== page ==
Each year, at Toledo, there are two Blessed Sacrament Processions, one on the feast day and another on the following Sunday. These are major occasions, with any people travelling specially. The Cathedral is packed for both processions. During the procession, the Blessed Sacrament is carried in the "Custodia de Arfe", the monstrance crafted by Enrique de Arfe who was in fact German, (from near Cologne). It is constructed in silver (presumably gilt) and houses a smaller inner monstrance made of gold, which belonged to Isabella of Castile. The work was completed in 1524.
Many thanks to a correspondent in Spain for sending some information about this year's processions, and links to some YouTube clips. In the first video, you can see a part of the procession which includes a ceremonial armed guard:
The second video is shown towards the end of the procession as the Blessed Sacrament is carried towards the High Altar.
The Sunday procession was also chosen by Cardinal Cañizares Llovera for his final farewell to Toledo. He gave a farewell speech and his successor, Archbishop Braulio Rodríguez Plaza, then took over and led the procession.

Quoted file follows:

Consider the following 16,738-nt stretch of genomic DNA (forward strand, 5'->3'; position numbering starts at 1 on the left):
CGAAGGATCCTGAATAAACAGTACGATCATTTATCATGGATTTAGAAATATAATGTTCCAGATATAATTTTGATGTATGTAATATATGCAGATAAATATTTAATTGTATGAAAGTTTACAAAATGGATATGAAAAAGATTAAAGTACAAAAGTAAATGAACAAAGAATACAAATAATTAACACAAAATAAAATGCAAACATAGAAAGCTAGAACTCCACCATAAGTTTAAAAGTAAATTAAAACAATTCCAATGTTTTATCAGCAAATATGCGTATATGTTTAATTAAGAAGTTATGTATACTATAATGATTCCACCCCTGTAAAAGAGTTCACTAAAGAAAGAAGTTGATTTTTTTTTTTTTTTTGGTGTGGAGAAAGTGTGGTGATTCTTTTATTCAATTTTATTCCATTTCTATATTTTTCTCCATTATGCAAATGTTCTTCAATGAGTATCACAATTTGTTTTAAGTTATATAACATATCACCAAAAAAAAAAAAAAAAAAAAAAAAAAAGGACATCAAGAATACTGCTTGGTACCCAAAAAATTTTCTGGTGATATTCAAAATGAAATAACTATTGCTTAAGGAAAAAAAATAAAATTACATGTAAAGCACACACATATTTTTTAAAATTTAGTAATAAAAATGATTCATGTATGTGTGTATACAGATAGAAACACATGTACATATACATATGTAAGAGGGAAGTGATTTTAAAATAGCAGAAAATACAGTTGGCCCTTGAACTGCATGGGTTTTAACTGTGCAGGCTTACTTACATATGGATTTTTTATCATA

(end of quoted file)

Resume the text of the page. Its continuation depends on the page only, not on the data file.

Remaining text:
There is a lot of noise with people clapping, shouting, a brass band playing, soldiers marching in step, and shouted commands (I think) from time to time. Not terribly British, one might think, but I wonder whether this is what the medieval processions were like in merrie England. It also occurred to me while watching the clips that the applause, like that often heard in Rome, is different from applause in a British (or American) context.
Our clapping is usually given to applaud an individual performance or to congratulate someone. We're saying "Jolly good show!" The continental applause seems to be more like an overflowing of joy, praise and devotion.